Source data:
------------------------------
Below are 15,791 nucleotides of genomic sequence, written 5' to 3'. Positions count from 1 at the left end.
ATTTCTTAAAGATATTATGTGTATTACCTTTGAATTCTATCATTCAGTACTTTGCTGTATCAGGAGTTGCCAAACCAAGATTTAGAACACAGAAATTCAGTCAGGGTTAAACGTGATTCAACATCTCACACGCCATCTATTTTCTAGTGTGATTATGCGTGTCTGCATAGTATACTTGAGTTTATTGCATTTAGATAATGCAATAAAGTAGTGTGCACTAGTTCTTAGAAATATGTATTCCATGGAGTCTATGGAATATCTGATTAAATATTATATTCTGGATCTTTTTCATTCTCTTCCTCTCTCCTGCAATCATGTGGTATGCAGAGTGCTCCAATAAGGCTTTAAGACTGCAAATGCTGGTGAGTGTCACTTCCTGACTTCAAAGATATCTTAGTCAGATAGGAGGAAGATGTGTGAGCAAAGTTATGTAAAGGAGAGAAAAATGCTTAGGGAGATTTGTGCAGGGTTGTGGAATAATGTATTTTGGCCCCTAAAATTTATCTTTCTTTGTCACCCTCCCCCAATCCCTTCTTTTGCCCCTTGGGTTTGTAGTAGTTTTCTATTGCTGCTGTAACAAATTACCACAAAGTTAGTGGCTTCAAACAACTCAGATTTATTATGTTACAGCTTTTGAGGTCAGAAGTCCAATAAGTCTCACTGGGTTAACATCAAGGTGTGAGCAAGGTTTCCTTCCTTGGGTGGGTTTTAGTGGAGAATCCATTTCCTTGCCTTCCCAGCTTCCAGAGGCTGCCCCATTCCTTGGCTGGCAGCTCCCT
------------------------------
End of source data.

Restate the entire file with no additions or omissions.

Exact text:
Below are 15,791 nucleotides of genomic sequence, written 5' to 3'. Positions count from 1 at the left end.
ATTTCTTAAAGATATTATGTGTATTACCTTTGAATTCTATCATTCAGTACTTTGCTGTATCAGGAGTTGCCAAACCAAGATTTAGAACACAGAAATTCAGTCAGGGTTAAACGTGATTCAACATCTCACACGCCATCTATTTTCTAGTGTGATTATGCGTGTCTGCATAGTATACTTGAGTTTATTGCATTTAGATAATGCAATAAAGTAGTGTGCACTAGTTCTTAGAAATATGTATTCCATGGAGTCTATGGAATATCTGATTAAATATTATATTCTGGATCTTTTTCATTCTCTTCCTCTCTCCTGCAATCATGTGGTATGCAGAGTGCTCCAATAAGGCTTTAAGACTGCAAATGCTGGTGAGTGTCACTTCCTGACTTCAAAGATATCTTAGTCAGATAGGAGGAAGATGTGTGAGCAAAGTTATGTAAAGGAGAGAAAAATGCTTAGGGAGATTTGTGCAGGGTTGTGGAATAATGTATTTTGGCCCCTAAAATTTATCTTTCTTTGTCACCCTCCCCCAATCCCTTCTTTTGCCCCTTGGGTTTGTAGTAGTTTTCTATTGCTGCTGTAACAAATTACCACAAAGTTAGTGGCTTCAAACAACTCAGATTTATTATGTTACAGCTTTTGAGGTCAGAAGTCCAATAAGTCTCACTGGGTTAACATCAAGGTGTGAGCAAGGTTTCCTTCCTTGGGTGGGTTTTAGTGGAGAATCCATTTCCTTGCCTTCCCAGCTTCCAGAGGCTGCCCCATTCCTTGGCTGGCAGCTCCCT